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Do you know your 'secret' British Airways CIV score?

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A few years ago, British Airways brought in a concept called ‘Corporate Individual Value’.  It is an attempt to distil your importance to BA into a single number.

It is a pretty rough and ready system as you will see below but it can have an impact on how you are treated on-board – whether you get your first choice of meal for example.  It will also impact your upgrade and waitlist priority.

British Airways staff are forbidden from telling you your CIV number.  There is an easy way to find out though.  On your next flight, have a wander up to the galley.  You will often see a piece of paper sitting around or pinned up with the names of all the passengers on it.  Their CIV score is printed alongside.


This is the current scoring system (out of 105):

0-5 points – banding for Blue BAEC members

6-13 points – banding for Bronze BAEC members

14-35 points – banding for Silver BAEC members

36-96 points – a surprisingly wide banding for Gold BAEC members

97 points – Gold Guest List members (basic level)

98 points – Key Decision Makers

99 points – a Key Decision Maker who is also Gold Guest List

100 points – Lifetime Gold Guest List and higher tier Gold Guest List members

105 points – Premier (a special BAEC membership level usually reserved for people who control major travel budgets for corporates – see the Black BAEC card pictured above!)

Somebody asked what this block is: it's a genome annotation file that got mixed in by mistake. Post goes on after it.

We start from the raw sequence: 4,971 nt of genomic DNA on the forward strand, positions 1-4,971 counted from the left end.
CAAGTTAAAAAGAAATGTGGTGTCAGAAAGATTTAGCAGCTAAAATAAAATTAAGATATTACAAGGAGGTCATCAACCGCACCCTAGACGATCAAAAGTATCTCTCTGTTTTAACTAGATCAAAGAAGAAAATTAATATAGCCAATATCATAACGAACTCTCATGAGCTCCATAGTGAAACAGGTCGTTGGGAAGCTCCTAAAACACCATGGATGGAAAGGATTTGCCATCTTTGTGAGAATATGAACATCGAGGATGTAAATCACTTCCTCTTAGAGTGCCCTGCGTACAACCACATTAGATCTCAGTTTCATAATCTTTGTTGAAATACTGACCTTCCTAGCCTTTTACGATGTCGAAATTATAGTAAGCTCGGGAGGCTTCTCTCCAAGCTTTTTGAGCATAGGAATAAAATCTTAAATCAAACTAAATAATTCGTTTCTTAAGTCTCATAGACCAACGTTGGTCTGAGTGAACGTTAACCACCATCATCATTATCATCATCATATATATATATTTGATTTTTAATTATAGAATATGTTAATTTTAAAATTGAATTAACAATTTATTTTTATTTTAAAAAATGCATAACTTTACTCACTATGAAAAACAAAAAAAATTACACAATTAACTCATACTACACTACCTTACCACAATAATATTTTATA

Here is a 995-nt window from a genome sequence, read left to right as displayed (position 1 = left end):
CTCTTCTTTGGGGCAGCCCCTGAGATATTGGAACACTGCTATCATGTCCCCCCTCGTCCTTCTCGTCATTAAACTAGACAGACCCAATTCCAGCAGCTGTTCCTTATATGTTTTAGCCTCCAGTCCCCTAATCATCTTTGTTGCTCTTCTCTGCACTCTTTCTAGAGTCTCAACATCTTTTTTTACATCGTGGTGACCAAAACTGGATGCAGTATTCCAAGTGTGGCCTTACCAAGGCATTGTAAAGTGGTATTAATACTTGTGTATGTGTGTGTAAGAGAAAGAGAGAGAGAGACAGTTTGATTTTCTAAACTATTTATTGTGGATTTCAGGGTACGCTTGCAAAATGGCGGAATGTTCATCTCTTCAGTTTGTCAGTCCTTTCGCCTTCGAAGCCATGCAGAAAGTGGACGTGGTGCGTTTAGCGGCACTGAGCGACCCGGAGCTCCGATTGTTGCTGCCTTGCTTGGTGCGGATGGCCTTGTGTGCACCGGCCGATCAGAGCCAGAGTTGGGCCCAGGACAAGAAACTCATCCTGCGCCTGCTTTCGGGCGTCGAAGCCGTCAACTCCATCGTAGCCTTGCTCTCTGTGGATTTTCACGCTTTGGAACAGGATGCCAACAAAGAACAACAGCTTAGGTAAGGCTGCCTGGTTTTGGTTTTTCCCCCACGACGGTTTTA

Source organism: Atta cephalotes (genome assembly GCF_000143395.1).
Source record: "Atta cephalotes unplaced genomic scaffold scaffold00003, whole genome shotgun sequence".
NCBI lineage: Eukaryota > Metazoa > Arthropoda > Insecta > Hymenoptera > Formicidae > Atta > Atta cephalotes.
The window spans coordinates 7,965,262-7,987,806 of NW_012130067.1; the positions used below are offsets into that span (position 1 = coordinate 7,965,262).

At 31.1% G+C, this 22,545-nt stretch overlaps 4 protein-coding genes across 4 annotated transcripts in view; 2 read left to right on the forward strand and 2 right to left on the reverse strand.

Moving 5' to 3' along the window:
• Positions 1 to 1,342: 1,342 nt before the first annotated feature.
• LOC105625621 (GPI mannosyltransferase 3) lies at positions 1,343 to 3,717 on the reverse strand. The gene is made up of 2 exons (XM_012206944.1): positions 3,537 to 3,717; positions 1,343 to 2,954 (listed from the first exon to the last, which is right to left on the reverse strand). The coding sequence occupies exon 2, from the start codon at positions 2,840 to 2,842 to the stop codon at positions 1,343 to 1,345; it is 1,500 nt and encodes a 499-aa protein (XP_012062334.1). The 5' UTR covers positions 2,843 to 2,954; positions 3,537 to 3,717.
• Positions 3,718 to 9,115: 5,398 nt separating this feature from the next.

What I don’t know is the formula used for allocating CIV scores within the Blue, Bronze, Silver and Gold brands.  You can be fairly certain it is a function of travel volume and travel value.

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Comments (43)

  • Dwadda says:

    BA use the CIV to determine Opup priority from my experience. Once I checked in and the agent made a call, whereupon she stated that I had the highest score (to whomever was on the other end of the phone) and I received an upgrade from CW to F. That has happened to me 3 or 4 times in the past six months. Yes, I spend £10ks on BA tickets. I have no idea what my CIV score is, but the unexpected upgrades do encourage me to spend more with BA than other airlines, so it has effected my behaviour in BA’s favour.

    • Tim says:

      Yes, that is the perfect reply. It must be a hundred years ago since my income was “£10k” or more.

  • Metropole says:

    I think it’s easy to exaggerate the mystery and importance of CIV. I have always found the crew ready to tell me my score (98), but have never noticed much benefit. The crew seem to serve me my second or third choice of meal as often as those next to me. I occasionally get upgraded but not much more than others. Many crews seem oblivious to the whole concept of CIV. The overall improvement in BA’s standards over the past year has overshadowed any variance caused by CIV, I would say.